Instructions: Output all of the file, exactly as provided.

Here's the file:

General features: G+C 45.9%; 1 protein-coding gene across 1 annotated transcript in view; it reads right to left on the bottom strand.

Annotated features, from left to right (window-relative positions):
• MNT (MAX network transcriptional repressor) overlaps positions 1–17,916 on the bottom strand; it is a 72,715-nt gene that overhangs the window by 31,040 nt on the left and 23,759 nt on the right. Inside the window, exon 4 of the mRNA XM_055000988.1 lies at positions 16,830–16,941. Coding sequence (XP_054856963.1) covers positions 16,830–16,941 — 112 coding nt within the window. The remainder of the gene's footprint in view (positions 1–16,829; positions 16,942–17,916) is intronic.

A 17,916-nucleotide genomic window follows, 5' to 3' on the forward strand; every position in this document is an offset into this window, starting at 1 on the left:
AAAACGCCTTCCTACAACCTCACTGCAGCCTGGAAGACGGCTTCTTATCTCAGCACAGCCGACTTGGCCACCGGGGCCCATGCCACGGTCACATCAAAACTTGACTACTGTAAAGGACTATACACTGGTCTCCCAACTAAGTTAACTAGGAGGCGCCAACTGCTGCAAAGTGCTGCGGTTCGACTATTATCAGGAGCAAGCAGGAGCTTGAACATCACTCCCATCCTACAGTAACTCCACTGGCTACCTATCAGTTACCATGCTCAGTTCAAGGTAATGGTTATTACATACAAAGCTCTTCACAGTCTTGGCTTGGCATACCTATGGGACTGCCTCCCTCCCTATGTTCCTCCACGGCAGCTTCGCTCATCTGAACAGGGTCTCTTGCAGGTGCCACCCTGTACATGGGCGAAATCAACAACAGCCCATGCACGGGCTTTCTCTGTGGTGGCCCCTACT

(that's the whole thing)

General features: G+C 45.9%; 1 protein-coding gene across 1 annotated transcript in view; it reads right to left on the bottom strand.

Annotated features, from left to right (window-relative positions):
• MNT (MAX network transcriptional repressor) overlaps positions 1–17,916 on the bottom strand; it is a 72,715-nt gene that overhangs the window by 31,040 nt on the left and 23,759 nt on the right. Inside the window, exon 4 of the mRNA XM_055000988.1 lies at positions 16,830–16,941. Coding sequence (XP_054856963.1) covers positions 16,830–16,941 — 112 coding nt within the window. The remainder of the gene's footprint in view (positions 1–16,829; positions 16,942–17,916) is intronic.

A 17,916-nucleotide genomic window follows, 5' to 3' on the forward strand; every position in this document is an offset into this window, starting at 1 on the left:
AAAACGCCTTCCTACAACCTCACTGCAGCCTGGAAGACGGCTTCTTATCTCAGCACAGCCGACTTGGCCACCGGGGCCCATGCCACGGTCACATCAAAACTTGACTACTGTAAAGGACTATACACTGGTCTCCCAACTAAGTTAACTAGGAGGCGCCAACTGCTGCAAAGTGCTGCGGTTCGACTATTATCAGGAGCAAGCAGGAGCTTGAACATCACTCCCATCCTACAGTAACTCCACTGGCTACCTATCAGTTACCATGCTCAGTTCAAGGTAATGGTTATTACATACAAAGCTCTTCACAGTCTTGGCTTGGCATACCTATGGGACTGCCTCCCTCCCTATGTTCCTCCACGGCAGCTTCGCTCATCTGAACAGGGTCTCTTGCAGGTGCCACCCTGTACATGGGCGAAATCAACAACAGCCCATGCACGGGCTTTCTCTGTGGTGGCCCCTACT